In Praise of Idleness

Bertrand Russell in his eponymous essay "In Praise Of Idleness" provided all of us slackers a quote to justify ourselves by. But of course he meant something deeper than what the title misleadingly suggests...

In the essay he delved into what modern society is creating around it. He argues that machines were created to ease our burden and reduce our workload and not increase it, as was happening in the early 20th century. He also stated that "Idleness" was a necessary period of a person's day where he/she could reflect on their actions and take the time of better themselves, be it through meditation, introspection or even the development of arts, crafts and other hobbies. He quite correctly pointed out that the industrial revolution was destroying all that the machines were (theoretically) supposed to aid us in pursuing by taking our load of mundane activities.

.... and this was the trend seen till the 21st century. With industrial production increasing the world over, the number of hours worked per individual was on the rise. As the humungous boilers, furnaces and power plants could not be stopped once they are started they needed people to manage them 24/7.

But then something happened - The rise of the IT Professional. With the ability to have flexible working hours and even the joy of working from home, the IT world is an entirely different reality from that of the industrial age. With companies like Google encouraging their employees to have a minimum of 10% of their time working to spend on pet projects (or even just laze around and wait for inspiration to strike!) Bertrand Russel's Ide(a)l(e) world has started to take shape. Sure there are IT professional who are overworked, but companies are beginning to realize that employees are most productive when they are happy and happy when they can be 'Idle'.... if at least for a while....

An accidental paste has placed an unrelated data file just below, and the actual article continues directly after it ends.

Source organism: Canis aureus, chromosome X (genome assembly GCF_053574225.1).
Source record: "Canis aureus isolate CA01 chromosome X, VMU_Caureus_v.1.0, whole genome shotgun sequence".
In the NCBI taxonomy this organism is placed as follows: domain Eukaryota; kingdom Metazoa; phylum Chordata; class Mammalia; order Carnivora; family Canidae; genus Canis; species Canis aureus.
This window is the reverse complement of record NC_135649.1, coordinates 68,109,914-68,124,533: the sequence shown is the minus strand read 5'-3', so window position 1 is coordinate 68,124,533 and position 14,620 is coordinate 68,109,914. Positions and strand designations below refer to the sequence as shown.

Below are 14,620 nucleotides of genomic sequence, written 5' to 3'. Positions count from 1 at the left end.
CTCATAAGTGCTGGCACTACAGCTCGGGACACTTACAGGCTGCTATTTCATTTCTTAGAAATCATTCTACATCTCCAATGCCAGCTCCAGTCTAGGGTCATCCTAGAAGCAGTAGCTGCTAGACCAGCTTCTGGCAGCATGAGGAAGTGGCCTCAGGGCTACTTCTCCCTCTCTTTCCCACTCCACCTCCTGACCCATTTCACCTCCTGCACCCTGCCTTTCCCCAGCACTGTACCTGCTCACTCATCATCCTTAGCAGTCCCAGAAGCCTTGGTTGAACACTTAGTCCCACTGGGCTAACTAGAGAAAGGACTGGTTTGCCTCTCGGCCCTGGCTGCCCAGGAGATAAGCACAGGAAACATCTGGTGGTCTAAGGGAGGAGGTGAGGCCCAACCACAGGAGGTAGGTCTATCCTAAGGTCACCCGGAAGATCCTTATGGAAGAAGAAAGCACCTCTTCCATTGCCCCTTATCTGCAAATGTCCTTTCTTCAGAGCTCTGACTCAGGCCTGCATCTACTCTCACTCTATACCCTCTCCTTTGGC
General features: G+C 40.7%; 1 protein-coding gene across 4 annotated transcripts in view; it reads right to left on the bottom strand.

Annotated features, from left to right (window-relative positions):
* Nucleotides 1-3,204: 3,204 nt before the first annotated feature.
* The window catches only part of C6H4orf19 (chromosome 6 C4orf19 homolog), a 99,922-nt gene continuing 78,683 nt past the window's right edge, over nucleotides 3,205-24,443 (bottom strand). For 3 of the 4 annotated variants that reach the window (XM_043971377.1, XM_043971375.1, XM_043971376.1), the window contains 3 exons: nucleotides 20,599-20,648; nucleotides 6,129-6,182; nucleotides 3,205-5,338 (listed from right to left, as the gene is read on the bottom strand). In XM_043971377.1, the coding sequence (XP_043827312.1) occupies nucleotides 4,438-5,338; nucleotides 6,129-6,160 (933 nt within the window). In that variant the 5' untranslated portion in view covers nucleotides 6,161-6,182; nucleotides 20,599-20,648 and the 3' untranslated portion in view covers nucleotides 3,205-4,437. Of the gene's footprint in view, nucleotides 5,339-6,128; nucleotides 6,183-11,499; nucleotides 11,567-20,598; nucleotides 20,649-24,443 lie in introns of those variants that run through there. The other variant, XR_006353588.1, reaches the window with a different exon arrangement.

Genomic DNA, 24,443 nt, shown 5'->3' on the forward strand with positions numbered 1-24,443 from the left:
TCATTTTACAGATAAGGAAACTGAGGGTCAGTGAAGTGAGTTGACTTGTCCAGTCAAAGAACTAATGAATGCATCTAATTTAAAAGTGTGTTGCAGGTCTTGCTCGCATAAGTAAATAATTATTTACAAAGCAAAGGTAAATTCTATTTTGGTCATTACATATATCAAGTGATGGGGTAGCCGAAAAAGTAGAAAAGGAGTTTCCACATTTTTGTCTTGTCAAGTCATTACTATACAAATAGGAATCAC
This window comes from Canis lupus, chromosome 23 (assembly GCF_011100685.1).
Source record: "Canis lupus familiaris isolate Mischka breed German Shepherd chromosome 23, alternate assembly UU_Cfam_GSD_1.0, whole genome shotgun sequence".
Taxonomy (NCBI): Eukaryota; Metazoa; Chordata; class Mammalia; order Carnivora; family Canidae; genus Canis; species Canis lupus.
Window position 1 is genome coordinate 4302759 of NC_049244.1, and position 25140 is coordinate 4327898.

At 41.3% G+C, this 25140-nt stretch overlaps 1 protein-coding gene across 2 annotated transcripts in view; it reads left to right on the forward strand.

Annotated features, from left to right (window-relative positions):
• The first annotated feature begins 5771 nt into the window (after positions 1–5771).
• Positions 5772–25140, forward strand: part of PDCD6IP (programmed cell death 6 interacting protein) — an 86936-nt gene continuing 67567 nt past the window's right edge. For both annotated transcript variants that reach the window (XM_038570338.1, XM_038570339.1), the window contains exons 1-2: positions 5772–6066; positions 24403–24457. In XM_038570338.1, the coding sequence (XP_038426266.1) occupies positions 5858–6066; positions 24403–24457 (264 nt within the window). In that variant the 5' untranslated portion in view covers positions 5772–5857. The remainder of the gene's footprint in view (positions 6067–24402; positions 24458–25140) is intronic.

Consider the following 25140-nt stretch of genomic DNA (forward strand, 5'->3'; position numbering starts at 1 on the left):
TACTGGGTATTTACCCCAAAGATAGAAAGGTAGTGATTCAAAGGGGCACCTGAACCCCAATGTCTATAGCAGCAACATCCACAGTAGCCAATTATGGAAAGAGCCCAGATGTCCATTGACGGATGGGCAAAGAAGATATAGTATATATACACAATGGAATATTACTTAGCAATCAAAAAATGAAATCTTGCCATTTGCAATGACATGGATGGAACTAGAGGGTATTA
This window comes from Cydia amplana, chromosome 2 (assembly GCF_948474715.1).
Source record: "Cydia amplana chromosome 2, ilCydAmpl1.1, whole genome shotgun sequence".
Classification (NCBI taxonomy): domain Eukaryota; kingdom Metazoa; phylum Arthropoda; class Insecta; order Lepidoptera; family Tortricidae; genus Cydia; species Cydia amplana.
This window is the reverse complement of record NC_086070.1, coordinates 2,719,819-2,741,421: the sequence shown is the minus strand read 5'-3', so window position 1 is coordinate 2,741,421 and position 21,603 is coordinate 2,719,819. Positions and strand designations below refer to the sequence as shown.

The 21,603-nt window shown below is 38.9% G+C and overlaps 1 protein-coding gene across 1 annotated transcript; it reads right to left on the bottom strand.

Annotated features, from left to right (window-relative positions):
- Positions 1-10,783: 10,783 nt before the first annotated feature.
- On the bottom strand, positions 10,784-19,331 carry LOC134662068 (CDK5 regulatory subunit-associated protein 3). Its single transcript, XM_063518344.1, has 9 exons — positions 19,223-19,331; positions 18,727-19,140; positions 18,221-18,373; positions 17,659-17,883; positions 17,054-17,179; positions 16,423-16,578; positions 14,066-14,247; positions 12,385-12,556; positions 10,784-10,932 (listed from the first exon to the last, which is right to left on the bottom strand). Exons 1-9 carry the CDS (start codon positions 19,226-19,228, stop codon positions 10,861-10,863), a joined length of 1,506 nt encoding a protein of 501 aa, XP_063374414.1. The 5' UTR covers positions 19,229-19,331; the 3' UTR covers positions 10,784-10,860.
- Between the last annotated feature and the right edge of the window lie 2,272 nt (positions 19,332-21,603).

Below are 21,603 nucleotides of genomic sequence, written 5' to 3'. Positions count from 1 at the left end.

Maybe technology and capitalism IS the answer to everything. It is truly a blessing that corporate psychology has been able to justify what Russell spoke of almost 80 years ago to and convince Human Resource personal that letting people do their own thing is the best option for everyone in the long run..


  1. ok,nice idea, but this 'free time' is still an elite-ish thought.
    industrial revo is being outsourced to developing countries, dontya think at least in some form.the progression:boiler room slave to assembly line worker to bpo employee.

  2. hey aniket. thanks for the comment..

    Ur right, the 'free time' was an elite-ish thought, but what I mean to say is that it no longer might be.

    as more and more companies value creativity (not in bpo s of course, but in other companies dealing in knowledge based development works - which seem to be on the rise the world over)this concept of 'free time' is bound to catch on..

  3. I'm all in favor of this idea and it's hardly a "dream", more of a simple practicality. However, even though the IT domain promised so much in the way of personal freedoms these have been mostly a transient entitlement. I've watched the process of increased flexibility return swiftly to the idea of strict industrial routines.

    And I can't really credit capitalism for those benefits we've gained--rather it's been a process of liberal thought and social enlightenment.